College Is Not a 'Ludicrous Waste of Money'

Let's give him the benefit of the doubt. Let's hope that our nation's former Secretary of Labor, Robert Reich, did not select the inflammatory title for his recent essay in Salon: "College is a ludicrous waste of money." But let's also recognize the truth that many will assume that's the gist and read no further; damage done. Professor Reich is certainly right in his view that our community colleges deserve support and also that vocational education has been under-developed, among the diverse array of options for postsecondary education in America. Given his particular political history, we might also surmise that his intention is to advocate more, rather than fewer educational opportunities. But that's not what comes across. Not only is the title misleading, but the argumentation is poor.

The reader who persists past that daunting title finds the suggestion that many, if not most, young people should aspire to "technician jobs." You know, the type of worker required, in our increasingly technological society, "to install, monitor, repair, test, and update all the equipment" and "to fix hardware and software." Now there's an inspirational dream for young Americans!

Don't get me wrong. Yes, of course technology and technological skills are increasingly important in our society. But many of those who have been most successful in these fields are quick to say that technological training alone can be very limiting. The best known formulation is that of Steve Jobs: alone is not enough. It's technology married with the liberal arts, married with the humanities, that yields the result that makes our hearts sing.

As one liberal arts grad with a 30-year career in technology expressed it to me:

Any of my computer science courses is obsolete. But over 90% of what I learned in any of my other courses is still relevant today....The best programmers, for example, will remain coders until their skills are obsolete. To make it to the next level, they have to be generalists. A liberal arts major can be that generalist.

Oddly, Professor Reich's essay reads as though he isn't interested in the next generation of workers having the opportunity to "make it to the next level." Channeling the mantra coming these days from the White House, the Department of Education, and many in the media, short-term "job-readiness" is all. The former Secretary concludes that our concept of "equal opportunity" shouldn't really be concerned with getting a college education at all; "It should mean an opportunity to learn what's necessary to get a good job."

Professor Reich is an economist. Has he not noticed that the "good job" as a "technician" that would be "a gateway to the middle class" and also sustain one through a lifetime of employment doesn't exist any more? First, the earnings differential between college graduates and non-graduates is well-documented. Those without college education who "fix the hardware," are barely reaching -- and certainly not secure in -- the middle class today. Second, evidence of the recent past is clear and the handwriting on the wall even clearer: tomorrow's graduates will not only change jobs during their lifetimes; they're likely to change entire career paths -- and to be called upon for careers that don't even exist today. How can they be prepared for that? If the scope of their education has been restricted to quick-fix training in coding or machine repair, the prospect of being life-long learners, capable of re-inventing themselves -- and, for that matter, of inventing tomorrow's innovations -- seems highly unlikely.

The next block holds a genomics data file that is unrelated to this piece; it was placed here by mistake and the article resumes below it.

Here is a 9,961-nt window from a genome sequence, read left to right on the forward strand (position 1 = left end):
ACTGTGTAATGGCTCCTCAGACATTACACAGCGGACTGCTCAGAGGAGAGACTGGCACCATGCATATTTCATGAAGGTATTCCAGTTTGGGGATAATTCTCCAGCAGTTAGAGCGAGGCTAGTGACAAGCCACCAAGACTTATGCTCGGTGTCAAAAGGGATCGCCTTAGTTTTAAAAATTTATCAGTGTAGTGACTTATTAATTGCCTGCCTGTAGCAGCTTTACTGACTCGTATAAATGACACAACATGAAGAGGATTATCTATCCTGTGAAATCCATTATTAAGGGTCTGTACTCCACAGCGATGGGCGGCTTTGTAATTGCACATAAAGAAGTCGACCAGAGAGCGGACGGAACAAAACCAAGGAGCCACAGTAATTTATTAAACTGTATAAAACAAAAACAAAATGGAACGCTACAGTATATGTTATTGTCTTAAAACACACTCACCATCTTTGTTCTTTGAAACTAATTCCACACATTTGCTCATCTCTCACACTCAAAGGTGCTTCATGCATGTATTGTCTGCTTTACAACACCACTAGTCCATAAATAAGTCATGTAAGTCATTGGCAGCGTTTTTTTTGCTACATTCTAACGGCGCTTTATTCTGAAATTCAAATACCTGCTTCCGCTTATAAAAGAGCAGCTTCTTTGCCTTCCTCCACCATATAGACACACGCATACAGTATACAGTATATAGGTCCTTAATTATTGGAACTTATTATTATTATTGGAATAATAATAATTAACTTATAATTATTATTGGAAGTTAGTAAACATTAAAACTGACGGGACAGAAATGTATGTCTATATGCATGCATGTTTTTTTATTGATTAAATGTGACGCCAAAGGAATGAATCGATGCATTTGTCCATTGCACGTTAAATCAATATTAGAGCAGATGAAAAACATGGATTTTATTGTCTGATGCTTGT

Professor Reich's envisioned future for tomorrow's students is troubling on at least three levels: for the fulfillment of the individual, the progress of our society, and the realization of our values. On the level of the individual, "fixing equipment" is certainly not an ignoble pursuit. In my own life, I've known carpenters, auto mechanics, and electricians who not only did very valuable work, but who also obviously found it interesting and fulfilling. Without exception, these individuals had an almost scholarly interest in what they did -- continually questioning and experimenting, exploring new techniques... in short, they were lifelong learners. Reich appears to assume that "learning on the job" will naturally create such workers. I'm less sanguine about that. Without the experience of a broader approach to learning, a few "naturals" will come to it on their own. But many more are likely to become an hourly worker who puts in time at a job that provides little fulfillment, recompense, or hope for the future.

For our society, is envisioning education as, primarily, training to "install, monitor, repair, test, and update all the equipment," likely to lead to the creativity, innovation, and entrepreneurship that America is justly proud of? Professor Reich alludes to the German system as a preferable model. I question this premise; for one thing, the German social system is dramatically different in many respects from our own -- for example, in its systems of support for workers. In my own meetings with international college and university leaders, it's clear that those whose educational models have been limited to training for a job are yearning to adopt the benefits of American liberal arts education, in order to advance their own societies' possibilities for innovation.

Finally, Reich's suggestion is deeply troubling in its implications for democratic values. It can hardly be overlooked that he himself, a member of three presidential cabinets and the author of more than a dozen books, benefitted from education at Dartmouth, Oxford, and Yale -- and has spent most of his career in the professoriate of elite universities. He also notes that American business "executives are usually the products of four-year liberal arts institutions." Yet, somehow, college is a waste for the rest of us? Really, Professor Reich?